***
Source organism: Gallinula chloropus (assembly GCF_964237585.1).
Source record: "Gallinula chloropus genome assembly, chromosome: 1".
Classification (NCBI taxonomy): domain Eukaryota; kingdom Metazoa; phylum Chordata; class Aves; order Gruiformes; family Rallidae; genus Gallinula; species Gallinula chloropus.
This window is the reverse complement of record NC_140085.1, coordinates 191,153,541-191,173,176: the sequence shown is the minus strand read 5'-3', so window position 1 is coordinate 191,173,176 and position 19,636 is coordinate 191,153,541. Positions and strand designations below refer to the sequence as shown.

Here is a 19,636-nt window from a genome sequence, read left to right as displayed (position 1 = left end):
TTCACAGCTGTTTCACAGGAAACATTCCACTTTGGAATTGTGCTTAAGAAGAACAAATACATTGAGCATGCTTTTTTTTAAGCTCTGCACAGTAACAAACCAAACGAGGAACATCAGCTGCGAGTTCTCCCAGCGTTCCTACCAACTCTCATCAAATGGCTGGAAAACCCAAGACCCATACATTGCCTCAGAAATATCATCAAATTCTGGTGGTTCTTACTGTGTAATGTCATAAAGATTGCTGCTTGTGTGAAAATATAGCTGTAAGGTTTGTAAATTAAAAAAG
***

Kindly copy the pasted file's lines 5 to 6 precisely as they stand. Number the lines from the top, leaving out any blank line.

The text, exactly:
Here is a 19,636-nt window from a genome sequence, read left to right as displayed (position 1 = left end):
TTCACAGCTGTTTCACAGGAAACATTCCACTTTGGAATTGTGCTTAAGAAGAACAAATACATTGAGCATGCTTTTTTTTAAGCTCTGCACAGTAACAAACCAAACGAGGAACATCAGCTGCGAGTTCTCCCAGCGTTCCTACCAACTCTCATCAAATGGCTGGAAAACCCAAGACCCATACATTGCCTCAGAAATATCATCAAATTCTGGTGGTTCTTACTGTGTAATGTCATAAAGATTGCTGCTTGTGTGAAAATATAGCTGTAAGGTTTGTAAATTAAAAAAG